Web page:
EVMT-Boot Makes Medicating Hoofs Easy
Wednesday, January 28, 2009
It all started when LeCompte's daughter had a Thoroughbred with an abscess in the right front and the foot had to be soaked three times a day. As she struggled one night to get her daughter's horse to stand in a bucket of medication, the thought that there must surely be an easier way crossed through LeCompte's mind. Glancing down at the pair of Totes covering her paddock boots, she wondered why it was that galoshes could be made for people but not horses. Watch a video interview with Catheleen Le Compte and DressageDaily's Mary Phelps Hathaway
"I was sure there was a more simple way and I started searching the Internet," LeCompte said. Her extensive Internet searches turned up no miracle product so LeCompte decided to fill the void. Thus began the first step that ultimately led to the creation of the EVMT-Boot, short for Equine Veterinary Medical Treatment Boot. The boot can be used for soaking feet or applying medications. The wonder of it is that it easily slips over a hoof and stays there.
"It pops on easier than a bell boot, keeps medication in but the dirt out and it doesn't irritate the coronet band. The beauty of this is that it snaps back to its original size and it stays on until you take it off," LeCompte said. Horses can even walk about in the boot while their feet are soaking. Not surprisingly, the product has already gained immense popularity not only with horse owners and grooms charged with caring for foot problems, but also with veterinarians. The simplicity of the product saves time and a lot of money spent on vet wrap, duct tape and plastic.
The road from idea to product was not an easy one. The first step was getting the foot of a horse on which to try out product ideas. A realistic mold of a foot was not as easy to acquire as LeCompte had thought. She contacted several veterinarians but was told that getting a horse to stand still for a mold was a nearly impossible task. She was advised by her veterinarian to contact a renderer to obtain a leg from a dead horse. LeCompte called and placed an order for a horse’s leg. Early one morning she received a call that a horse had died of colic and a leg was available.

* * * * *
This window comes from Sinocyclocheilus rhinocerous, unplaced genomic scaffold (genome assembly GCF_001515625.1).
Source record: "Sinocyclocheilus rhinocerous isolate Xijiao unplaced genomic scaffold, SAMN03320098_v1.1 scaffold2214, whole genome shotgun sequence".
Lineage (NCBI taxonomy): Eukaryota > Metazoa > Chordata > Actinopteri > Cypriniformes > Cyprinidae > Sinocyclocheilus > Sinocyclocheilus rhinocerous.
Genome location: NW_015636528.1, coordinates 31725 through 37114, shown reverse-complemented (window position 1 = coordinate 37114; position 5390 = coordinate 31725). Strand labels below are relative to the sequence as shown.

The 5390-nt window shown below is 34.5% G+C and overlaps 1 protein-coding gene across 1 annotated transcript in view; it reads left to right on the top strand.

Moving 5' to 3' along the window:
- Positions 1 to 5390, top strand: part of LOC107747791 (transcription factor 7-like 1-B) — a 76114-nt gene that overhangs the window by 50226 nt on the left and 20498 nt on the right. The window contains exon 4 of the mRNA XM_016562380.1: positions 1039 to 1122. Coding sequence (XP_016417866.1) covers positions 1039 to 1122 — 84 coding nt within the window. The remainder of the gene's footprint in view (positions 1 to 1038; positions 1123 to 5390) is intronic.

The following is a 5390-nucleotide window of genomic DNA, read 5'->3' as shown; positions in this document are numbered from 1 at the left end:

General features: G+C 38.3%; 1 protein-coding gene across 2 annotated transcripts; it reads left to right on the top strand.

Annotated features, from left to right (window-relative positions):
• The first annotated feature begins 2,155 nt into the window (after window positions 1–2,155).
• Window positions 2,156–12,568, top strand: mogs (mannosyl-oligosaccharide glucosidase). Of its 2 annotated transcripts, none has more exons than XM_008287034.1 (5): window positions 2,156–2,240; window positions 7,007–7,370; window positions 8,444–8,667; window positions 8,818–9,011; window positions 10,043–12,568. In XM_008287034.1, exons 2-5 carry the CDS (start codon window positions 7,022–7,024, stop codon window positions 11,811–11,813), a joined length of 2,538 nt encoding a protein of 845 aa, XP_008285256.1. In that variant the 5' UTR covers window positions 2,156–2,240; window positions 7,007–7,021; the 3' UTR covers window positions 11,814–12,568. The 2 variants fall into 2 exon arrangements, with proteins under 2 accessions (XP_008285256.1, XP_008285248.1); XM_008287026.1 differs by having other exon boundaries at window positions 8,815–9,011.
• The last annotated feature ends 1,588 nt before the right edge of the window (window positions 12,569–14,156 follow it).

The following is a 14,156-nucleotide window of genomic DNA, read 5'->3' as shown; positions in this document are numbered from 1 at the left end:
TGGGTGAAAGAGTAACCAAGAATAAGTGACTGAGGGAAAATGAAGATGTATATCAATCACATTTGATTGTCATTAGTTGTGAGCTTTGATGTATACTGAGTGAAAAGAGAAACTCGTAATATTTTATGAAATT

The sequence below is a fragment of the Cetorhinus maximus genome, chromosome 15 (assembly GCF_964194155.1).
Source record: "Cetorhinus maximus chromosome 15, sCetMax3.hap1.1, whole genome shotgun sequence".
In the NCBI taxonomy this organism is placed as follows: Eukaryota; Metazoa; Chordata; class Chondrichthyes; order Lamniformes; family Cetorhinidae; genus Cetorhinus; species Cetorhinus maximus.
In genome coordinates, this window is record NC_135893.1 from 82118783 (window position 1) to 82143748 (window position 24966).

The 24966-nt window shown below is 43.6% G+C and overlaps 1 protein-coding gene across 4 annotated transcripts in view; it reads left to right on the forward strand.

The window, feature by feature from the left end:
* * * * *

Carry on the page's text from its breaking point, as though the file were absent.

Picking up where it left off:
"I drove over for the leg with a cooler full of ice. I brought it home and put it in my freezer and then I used it to make a mold," LeCompte said. But to get just the right mold she also had to convince a farrier to trim and shoe a frozen leg. With the mold finally made, LeCompte went to work on her idea. She made the first prototypes of the EVMT-Boot in her garage and passed them around to veterinarians for testing.
"The product worked and veterinarians really liked it. So, I then searched for a manufacturer," LeCompte said. It took about three years of research and development to come to the final product on the market today. LeCompte knew what she wanted to create, but finding the right material and design took time. "I knew how I wanted it to stretch and I knew how easily I wanted it to go on. It was just getting a meeting of minds between the manufacturer and the inventor."
LeCompte has a registered trademark for her invention and a patent is pending. And, she's looking to expand by producing different sizes of the EVMT-Boot to accommodate larger-size horses, such as Warmbloods and drafts. The boot is already gaining wide use in the Thoroughbred racing industry.
The EVMT-Boot may be getting much praise from veterinarians, farriers and trainers, but LeCompte doesn't need others to tell her that her invention works. She knows from personal experience. A life-long equestrian who began her riding career at the age of five with the help of her favored horses Nugget and Buster, LeCompte owns and operates her own farm – Oakwood Farm in Barrington Hills, Illinois. The farm is named after the rural community in Illinois where she grew up. The boarding, training and breeding operation includes a sixty-stall barn, large pastures, indoor and outdoor riding arenas and a surgical operating room with recovery stalls.
To help run her large operation, LeCompte has two trainers on site and a full-time barn manager. With the farm, her new EVMT-Boot company, her husband and her five children, LeCompte leads a busy life. She manages, she said, because she has a lot of support from family and friends, all of whom are just as excited as she in watching the growth of her latest business venture.
We welcome Catheleen LeCompte and her EVMT Boot to our
Learn more about EVMT-Boot by watching this interview by DressageDaily's Mary Phelps with Catheleen LeCompte.